I shouldn’t have even been at this crime scene. I also shouldn’t have been here with her. My partner, Ryota Hisada, had been gone the last five days on vacation. That part didn’t bother me: Ryota and I didn’t get along all that well and hadn’t exactly gelled as partners. On the other hand, I feared that I got along too well with Ashlynn. We’d danced around each other for months, moved by whispered music that neither of us had ever acknowledged to the other. I looked at her face, transfixed by freckles spaced at random, splashed along high cheekbones that reminded me of apples. Forbidden fruit. I might have been tempted, but I hadn’t yet fallen.
I turned away, moving so my eyes could make a full circuit around the crime scene. We were under the Alaska Way Viaduct, across from the waterfront and a hundred feet or so below the main entrance to Seattle’s Pike Place Market. The body rested in a space comprised of parking spots and the grimy backsides of shops that put their better looking portion forward. Traffic from the viaduct above us brought a constant rumbling, punctuated at regular intervals by the clunk-clunk of tires as they passed over a joint in the roadway. Behind us, the brick wall threw off scars of graffiti, foreign symbols or gang tags that I didn’t recognize. It’s an ugly, liminal space, caught between the water on one side and the tourist-friendly front of the market on the other side. It’s a space that should have been a natural repository for scraps of paper, bottles, cigarettes, maybe even the odd condom wrapper. Nothing.
“Looks like the place has been swept clean, doesn’t it?” Ash remarked.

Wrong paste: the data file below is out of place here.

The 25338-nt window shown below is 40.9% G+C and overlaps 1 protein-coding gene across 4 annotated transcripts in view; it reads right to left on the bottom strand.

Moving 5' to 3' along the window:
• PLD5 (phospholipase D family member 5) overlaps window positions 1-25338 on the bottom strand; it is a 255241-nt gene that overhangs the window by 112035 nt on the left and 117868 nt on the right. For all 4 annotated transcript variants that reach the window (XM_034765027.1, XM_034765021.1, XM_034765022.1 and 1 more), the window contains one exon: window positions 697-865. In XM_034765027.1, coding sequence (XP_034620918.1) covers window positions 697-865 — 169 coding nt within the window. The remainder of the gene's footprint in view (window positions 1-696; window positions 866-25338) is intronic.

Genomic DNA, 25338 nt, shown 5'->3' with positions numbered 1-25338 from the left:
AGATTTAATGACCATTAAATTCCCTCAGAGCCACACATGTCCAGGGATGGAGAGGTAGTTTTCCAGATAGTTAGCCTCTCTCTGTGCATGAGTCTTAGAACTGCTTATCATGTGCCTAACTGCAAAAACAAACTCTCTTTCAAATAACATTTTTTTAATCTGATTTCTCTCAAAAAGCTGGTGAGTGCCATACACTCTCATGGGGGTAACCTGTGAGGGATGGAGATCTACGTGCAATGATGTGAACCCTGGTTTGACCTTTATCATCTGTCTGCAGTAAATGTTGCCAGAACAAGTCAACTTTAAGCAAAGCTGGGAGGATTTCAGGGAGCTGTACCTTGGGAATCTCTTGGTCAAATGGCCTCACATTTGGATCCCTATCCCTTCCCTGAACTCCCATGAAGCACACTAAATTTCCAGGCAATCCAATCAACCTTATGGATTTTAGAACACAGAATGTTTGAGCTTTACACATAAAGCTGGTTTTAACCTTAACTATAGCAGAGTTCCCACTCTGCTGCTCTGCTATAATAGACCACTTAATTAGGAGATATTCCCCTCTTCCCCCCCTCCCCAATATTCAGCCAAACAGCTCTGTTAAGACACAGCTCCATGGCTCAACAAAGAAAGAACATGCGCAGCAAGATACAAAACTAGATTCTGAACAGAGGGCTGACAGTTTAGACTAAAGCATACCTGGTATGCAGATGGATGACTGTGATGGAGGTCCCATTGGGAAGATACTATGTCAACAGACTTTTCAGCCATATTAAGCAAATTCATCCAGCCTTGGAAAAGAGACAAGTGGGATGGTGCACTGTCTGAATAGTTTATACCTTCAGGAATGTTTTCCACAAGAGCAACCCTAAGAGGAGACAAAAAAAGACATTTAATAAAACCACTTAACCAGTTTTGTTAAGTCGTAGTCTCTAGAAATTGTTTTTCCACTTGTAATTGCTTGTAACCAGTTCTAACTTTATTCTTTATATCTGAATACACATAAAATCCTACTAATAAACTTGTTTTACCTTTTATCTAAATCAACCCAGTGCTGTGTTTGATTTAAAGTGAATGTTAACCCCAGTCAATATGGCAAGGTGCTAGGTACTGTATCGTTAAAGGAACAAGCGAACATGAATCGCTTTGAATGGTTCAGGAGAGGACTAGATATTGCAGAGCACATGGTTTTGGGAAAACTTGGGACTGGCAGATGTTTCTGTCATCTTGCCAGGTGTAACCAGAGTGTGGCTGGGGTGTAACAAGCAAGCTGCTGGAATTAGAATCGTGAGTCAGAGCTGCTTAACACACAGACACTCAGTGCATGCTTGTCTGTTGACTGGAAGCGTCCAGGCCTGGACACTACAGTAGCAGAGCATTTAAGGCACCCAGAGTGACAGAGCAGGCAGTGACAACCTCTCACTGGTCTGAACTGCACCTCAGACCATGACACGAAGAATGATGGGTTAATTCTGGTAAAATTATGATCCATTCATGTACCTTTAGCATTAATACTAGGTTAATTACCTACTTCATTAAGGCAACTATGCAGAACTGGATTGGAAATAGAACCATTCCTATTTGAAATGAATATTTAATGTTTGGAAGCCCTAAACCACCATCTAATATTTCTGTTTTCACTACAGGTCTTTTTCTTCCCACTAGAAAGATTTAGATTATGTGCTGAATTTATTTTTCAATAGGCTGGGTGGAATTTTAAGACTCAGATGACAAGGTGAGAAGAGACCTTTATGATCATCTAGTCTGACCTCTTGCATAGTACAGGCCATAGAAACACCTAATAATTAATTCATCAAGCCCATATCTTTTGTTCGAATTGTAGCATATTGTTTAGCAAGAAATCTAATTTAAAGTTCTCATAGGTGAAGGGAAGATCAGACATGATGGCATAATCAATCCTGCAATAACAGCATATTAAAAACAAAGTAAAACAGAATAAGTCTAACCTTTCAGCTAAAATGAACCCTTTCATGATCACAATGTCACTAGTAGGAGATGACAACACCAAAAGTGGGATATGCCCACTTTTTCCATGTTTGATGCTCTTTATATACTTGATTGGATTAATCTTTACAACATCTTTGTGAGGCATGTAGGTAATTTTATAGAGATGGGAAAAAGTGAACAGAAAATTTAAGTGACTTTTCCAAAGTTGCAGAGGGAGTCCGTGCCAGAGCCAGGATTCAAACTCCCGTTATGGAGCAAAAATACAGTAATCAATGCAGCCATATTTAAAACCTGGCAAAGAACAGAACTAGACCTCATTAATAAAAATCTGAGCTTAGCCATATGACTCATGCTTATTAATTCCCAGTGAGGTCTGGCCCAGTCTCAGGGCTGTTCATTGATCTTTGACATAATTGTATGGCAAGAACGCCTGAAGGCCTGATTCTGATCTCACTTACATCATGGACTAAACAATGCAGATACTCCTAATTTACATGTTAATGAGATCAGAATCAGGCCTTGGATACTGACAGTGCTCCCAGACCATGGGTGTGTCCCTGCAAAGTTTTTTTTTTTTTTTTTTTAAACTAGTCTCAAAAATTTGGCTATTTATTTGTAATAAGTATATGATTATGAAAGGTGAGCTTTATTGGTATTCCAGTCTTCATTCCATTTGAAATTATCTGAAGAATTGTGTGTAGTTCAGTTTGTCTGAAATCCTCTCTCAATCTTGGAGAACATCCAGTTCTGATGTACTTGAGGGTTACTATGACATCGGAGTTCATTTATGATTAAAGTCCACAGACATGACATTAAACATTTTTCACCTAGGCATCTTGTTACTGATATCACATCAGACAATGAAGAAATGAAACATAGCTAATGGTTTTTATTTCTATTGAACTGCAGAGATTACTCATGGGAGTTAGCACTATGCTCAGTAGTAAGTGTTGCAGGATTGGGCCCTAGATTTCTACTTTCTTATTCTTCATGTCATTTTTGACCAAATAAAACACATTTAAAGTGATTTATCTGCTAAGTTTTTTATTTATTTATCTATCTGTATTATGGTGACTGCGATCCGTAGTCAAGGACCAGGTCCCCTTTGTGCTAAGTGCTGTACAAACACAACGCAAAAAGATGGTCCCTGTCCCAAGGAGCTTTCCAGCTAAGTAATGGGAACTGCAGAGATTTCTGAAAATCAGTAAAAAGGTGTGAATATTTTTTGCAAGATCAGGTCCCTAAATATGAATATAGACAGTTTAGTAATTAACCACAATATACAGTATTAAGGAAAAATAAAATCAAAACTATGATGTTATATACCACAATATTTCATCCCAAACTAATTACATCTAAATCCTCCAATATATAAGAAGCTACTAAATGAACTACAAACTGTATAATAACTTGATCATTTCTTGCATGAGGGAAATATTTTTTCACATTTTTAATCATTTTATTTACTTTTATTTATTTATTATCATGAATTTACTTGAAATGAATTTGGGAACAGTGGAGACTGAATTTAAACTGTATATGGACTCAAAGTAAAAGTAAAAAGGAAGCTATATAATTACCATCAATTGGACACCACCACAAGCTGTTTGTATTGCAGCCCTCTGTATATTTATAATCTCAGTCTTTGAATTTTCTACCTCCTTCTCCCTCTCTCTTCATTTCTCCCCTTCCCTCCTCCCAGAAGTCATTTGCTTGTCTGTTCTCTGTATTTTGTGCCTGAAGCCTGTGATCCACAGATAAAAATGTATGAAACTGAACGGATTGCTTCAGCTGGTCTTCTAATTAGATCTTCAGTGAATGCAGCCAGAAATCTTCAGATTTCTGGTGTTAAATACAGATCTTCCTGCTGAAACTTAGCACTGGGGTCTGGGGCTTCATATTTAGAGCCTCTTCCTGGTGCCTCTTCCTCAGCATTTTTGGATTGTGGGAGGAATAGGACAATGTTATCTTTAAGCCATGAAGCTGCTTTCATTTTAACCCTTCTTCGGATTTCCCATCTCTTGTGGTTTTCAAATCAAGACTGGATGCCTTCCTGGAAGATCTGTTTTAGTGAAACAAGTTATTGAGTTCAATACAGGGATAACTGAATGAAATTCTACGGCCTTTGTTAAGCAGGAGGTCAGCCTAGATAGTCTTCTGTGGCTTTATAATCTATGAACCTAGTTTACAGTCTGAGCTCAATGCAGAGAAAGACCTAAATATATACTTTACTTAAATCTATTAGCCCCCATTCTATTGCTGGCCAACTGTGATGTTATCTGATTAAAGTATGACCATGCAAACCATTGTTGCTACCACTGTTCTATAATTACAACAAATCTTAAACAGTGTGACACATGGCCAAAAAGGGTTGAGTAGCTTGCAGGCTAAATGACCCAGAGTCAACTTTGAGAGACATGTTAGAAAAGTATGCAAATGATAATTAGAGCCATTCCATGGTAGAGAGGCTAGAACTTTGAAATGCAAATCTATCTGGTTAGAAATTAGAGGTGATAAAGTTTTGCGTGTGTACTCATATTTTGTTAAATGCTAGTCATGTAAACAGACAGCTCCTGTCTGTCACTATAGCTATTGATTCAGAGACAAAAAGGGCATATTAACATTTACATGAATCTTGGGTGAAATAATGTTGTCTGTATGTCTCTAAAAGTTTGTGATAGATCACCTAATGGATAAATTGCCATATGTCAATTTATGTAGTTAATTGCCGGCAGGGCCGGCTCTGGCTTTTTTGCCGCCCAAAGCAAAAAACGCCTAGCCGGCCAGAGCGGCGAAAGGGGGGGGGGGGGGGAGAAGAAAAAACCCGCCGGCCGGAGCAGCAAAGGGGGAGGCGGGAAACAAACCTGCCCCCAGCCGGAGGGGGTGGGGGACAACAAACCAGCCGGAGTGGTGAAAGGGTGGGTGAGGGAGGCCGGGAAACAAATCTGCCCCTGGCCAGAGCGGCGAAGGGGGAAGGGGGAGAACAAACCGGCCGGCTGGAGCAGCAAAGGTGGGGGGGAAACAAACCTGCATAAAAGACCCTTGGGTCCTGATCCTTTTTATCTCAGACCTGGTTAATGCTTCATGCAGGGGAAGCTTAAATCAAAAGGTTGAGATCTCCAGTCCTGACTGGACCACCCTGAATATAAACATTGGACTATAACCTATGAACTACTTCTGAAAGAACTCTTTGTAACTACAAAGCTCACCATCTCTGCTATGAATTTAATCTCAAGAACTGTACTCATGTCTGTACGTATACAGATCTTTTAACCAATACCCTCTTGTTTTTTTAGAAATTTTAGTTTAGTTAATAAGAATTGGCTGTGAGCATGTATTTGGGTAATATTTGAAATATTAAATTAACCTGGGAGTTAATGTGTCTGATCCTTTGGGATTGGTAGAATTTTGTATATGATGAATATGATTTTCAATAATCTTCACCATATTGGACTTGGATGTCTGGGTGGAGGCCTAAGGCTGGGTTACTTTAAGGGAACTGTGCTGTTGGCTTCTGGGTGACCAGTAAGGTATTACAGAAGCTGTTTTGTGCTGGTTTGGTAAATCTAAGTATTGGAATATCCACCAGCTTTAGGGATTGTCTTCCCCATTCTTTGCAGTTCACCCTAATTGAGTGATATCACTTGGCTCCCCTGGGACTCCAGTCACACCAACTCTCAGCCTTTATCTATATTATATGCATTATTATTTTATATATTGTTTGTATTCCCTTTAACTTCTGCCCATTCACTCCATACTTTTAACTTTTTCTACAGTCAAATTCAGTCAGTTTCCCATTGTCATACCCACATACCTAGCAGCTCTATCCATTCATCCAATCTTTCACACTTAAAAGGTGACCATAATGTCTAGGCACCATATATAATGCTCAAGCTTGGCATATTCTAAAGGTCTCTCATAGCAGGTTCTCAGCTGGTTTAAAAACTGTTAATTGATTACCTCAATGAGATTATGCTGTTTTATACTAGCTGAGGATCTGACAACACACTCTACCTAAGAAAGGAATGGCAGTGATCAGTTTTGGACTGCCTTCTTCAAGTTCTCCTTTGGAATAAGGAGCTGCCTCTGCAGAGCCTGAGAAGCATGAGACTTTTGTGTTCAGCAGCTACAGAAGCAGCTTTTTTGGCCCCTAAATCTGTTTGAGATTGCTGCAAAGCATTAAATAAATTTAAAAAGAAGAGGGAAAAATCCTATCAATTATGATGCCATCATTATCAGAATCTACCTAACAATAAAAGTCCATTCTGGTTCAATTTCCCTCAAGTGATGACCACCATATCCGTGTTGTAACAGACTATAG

“Sure does,” I replied. “It’s too thorough.” I paused, processing the cleanliness the killer had left us with. We looked at each other in frustration. We had no name, no history, no momentum to move us forward, nowhere to start. Just a brutally beaten body that the killer then further degraded by turning it into a holder for my business card.
My phone rang, momentarily interrupting my frustration. “This is Marcus Brace,” I said into the phone. I heard only silence in return, as though my words were in a time delay or the other person were trying to figure out if he or she had the right number.
“Marcus,” a gravelly voice finally replied, “it’s Mike. Mike Brey.” I recognized the name but not the voice. Mike Brey had been my best friend growing up. More of a brother, really, than friend. I hadn’t heard from him in years. “My dad’s dead,” he told me as soon as he had identified himself. No small talk, no preliminaries. “He left a few things for you. We need to . . . I need to talk to you. In person. Call me when you get in town. I’ll be at our old house.”
This time it was I who paused in silence, trying to figure out where to go. Mike made the decision for me, hanging up before my mouth could move to respond. I continued to hold the phone next to my ear, shocked. Mike hadn’t been a part of my life for years. He’d disappeared after college. Even his father hadn’t known where he was. The raspy and harried voice that had just spoken to me sounded less like that of the friend I remembered from our youth and more like something that should belong to a recently rescued castaway, someone with sunburned skin and long, straggly hair. Someone who had almost forgotten how to speak.
I brought my phone down in front of me and pushed the end call button. I stood like that for a moment, head down and body frozen except for my thumb, which kept rubbing back and forth over the face of the phone. In my head, I heard the Mike from my youth, the guy who would have given me shit for developing an unhealthy obsession with the feel of my phone’s touchpad. Then he would have punched my shoulder, hard. I forced my head up and put the phone away. I caught Ash watching me, pulling me in to her gaze.
“You all right, Marcus?” Her voice was softer than I had ever heard it. Her hand started to move toward my shoulder as she asked her question. She caught it about a third of the way up and it fell back, lifeless, by her side. Her feet, though, shuffled her a half step closer to me. I wanted to tell her all of the crazy stuff running through my head and let her help me sort it out. Like her arm, though, I only made it about a third of the way there before collapsing back and re-establishing the self-contained state we were each more familiar and comfortable with.